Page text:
• If he does jump up, totally ignore and shut down on him, Click and Treat when all four feet hit the floor. Paddy would quickly learn that it is far more rewarding not to jump up.

It is very important to be consistent. If you occasionally reward a behaviour that has previously become a habit, it will be very difficult to obtain the correct response.

It is important when using reward-based, motivational training to know what your dog finds pleasurable and to what degree these rewards may help with training. Spend time exploring possible rewards, physical and vocal praise, play and food, and attention so that you can make the best use of them in training. It helps to establish various levels of each reward. You will find this knowledge very valuable as training advances.

There are many different ways to touch, speak to and play with your dog, find out what he/she responds to best.
Titbits do not have to be large pieces of food, in fact dogs seem to work harder if food rewards are broken into very small amounts. Toys do not have to be expensive items bought from pet shops. It is important to know what motivates your dog to play; it may be a plant pot, an old sock or a plastic pop bottle!

TRAINING A NEW BEHAVIOUR: Food is usually most effective to train a new behaviour. Select the lowest value reward possible to obtain the response that you require, e.g. 'COME'. Initially, reward the dog each time he/she comes when called, using the same type and quantity of reward, this is called a **fixed reward**.

When the dog understands the task it is very important to vary the type, quality and quantity of the reward. The potential reward is now unpredictable and this not visible or 'on offer' as a bribe. This keeps the dog guessing, keen to respond to please you because of which reward you will offer. A dog who only responds to bribes, will only do so if he/she wants what is 'on offer' at that particular time.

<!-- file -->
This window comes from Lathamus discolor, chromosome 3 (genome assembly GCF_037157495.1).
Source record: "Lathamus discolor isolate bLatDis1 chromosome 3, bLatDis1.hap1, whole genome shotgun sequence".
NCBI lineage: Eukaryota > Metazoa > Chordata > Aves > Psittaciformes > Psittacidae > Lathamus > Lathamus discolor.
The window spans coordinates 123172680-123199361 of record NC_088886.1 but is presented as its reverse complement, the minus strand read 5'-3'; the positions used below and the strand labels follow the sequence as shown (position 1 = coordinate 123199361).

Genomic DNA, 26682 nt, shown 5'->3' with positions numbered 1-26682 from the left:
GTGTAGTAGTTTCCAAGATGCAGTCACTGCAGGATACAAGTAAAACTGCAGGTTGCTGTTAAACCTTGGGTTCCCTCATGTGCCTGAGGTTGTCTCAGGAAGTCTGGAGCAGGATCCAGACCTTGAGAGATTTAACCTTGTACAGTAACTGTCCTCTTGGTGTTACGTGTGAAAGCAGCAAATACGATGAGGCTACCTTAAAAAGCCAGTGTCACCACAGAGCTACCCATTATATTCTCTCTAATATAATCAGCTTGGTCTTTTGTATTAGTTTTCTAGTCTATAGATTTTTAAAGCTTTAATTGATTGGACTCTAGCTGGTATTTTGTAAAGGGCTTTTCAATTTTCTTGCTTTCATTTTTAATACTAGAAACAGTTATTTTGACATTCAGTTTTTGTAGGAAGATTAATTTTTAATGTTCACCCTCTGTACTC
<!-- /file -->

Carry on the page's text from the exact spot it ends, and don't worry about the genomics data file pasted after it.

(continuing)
PLEASE NOTE: There should always be a reward, even if it is just a quiet word of praise. Unrewarded behaviour will extinguish rapidly, so if your dog is getting things right and you want him/her to continue to do so, as Dr Ian Dunbar would say, "Don't keep it a secret!"

It is important that your dog does not become too demanding, being pushy and grabbing at food or toy rewards. Rewards are a wonderful training aid but must be controlled by you. This problem can be accelerated if a really exciting or tasty reward is used to train a very simple behaviour or **fixed rewards** are used for too long. A dog can become so obsessed with the reward that he cannot engage his/her brain to learn the task that you are trying to teach.

**Same type and quantity of reward used each correct response, to train a new behaviour. See also section CATEGORIES OF REWARD**

It is human nature not to notice if your dog is lying down quietly being good but to notice very quickly when
the dog does something 'wrong'. Remember to reward behaviour that you want to increase; if  your dog is being good - don't keep it a secret!

If he/she is doing something that you don't want him to repeat, ignore the behaviour unless it is dangerous or there is an obvious reward in it for the dog. If this is the case, distract him/her and try to replace it with a behaviour that you can reward, e.g. sit or a recall.

 Avoid relying solely on food or toys as rewards. One of your most valuable tools is attention given to the dog, physical and verbal praise.

 Remember that for most dogs ATTENTION=REWARD. If your dog can gain more attention by stealing items that you don’t wish him/her to have (e.g. TV remote, children’s toys, your best shoes) than he gets for playing with his own toys - he/she will go for the inappropriate item!